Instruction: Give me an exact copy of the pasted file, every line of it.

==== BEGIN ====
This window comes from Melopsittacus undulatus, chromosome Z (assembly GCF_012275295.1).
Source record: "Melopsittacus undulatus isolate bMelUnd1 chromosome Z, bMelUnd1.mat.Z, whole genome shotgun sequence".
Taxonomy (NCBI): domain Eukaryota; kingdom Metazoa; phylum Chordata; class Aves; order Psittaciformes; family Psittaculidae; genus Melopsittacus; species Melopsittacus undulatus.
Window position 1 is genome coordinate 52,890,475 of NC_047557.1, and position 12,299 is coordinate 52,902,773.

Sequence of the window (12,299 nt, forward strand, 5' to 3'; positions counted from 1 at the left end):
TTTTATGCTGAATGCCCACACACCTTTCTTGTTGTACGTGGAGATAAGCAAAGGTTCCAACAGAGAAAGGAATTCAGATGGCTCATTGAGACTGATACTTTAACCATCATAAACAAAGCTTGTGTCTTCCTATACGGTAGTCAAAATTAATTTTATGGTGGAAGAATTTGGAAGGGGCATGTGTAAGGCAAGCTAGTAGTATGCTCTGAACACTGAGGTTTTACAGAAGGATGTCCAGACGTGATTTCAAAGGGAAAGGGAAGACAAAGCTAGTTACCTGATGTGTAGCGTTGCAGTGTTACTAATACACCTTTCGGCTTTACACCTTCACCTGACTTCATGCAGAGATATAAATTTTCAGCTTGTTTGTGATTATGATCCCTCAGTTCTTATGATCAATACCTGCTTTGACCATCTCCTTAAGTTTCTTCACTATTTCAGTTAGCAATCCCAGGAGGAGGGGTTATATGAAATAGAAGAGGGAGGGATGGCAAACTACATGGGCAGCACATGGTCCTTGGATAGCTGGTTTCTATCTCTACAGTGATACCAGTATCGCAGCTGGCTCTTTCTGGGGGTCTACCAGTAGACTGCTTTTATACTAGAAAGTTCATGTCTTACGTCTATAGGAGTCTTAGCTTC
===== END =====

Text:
This window comes from Melopsittacus undulatus, chromosome Z (assembly GCF_012275295.1).
Source record: "Melopsittacus undulatus isolate bMelUnd1 chromosome Z, bMelUnd1.mat.Z, whole genome shotgun sequence".
Taxonomy (NCBI): domain Eukaryota; kingdom Metazoa; phylum Chordata; class Aves; order Psittaciformes; family Psittaculidae; genus Melopsittacus; species Melopsittacus undulatus.
Window position 1 is genome coordinate 52,890,475 of NC_047557.1, and position 12,299 is coordinate 52,902,773.

Sequence of the window (12,299 nt, forward strand, 5' to 3'; positions counted from 1 at the left end):
TTTTATGCTGAATGCCCACACACCTTTCTTGTTGTACGTGGAGATAAGCAAAGGTTCCAACAGAGAAAGGAATTCAGATGGCTCATTGAGACTGATACTTTAACCATCATAAACAAAGCTTGTGTCTTCCTATACGGTAGTCAAAATTAATTTTATGGTGGAAGAATTTGGAAGGGGCATGTGTAAGGCAAGCTAGTAGTATGCTCTGAACACTGAGGTTTTACAGAAGGATGTCCAGACGTGATTTCAAAGGGAAAGGGAAGACAAAGCTAGTTACCTGATGTGTAGCGTTGCAGTGTTACTAATACACCTTTCGGCTTTACACCTTCACCTGACTTCATGCAGAGATATAAATTTTCAGCTTGTTTGTGATTATGATCCCTCAGTTCTTATGATCAATACCTGCTTTGACCATCTCCTTAAGTTTCTTCACTATTTCAGTTAGCAATCCCAGGAGGAGGGGTTATATGAAATAGAAGAGGGAGGGATGGCAAACTACATGGGCAGCACATGGTCCTTGGATAGCTGGTTTCTATCTCTACAGTGATACCAGTATCGCAGCTGGCTCTTTCTGGGGGTCTACCAGTAGACTGCTTTTATACTAGAAAGTTCATGTCTTACGTCTATAGGAGTCTTAGCTTC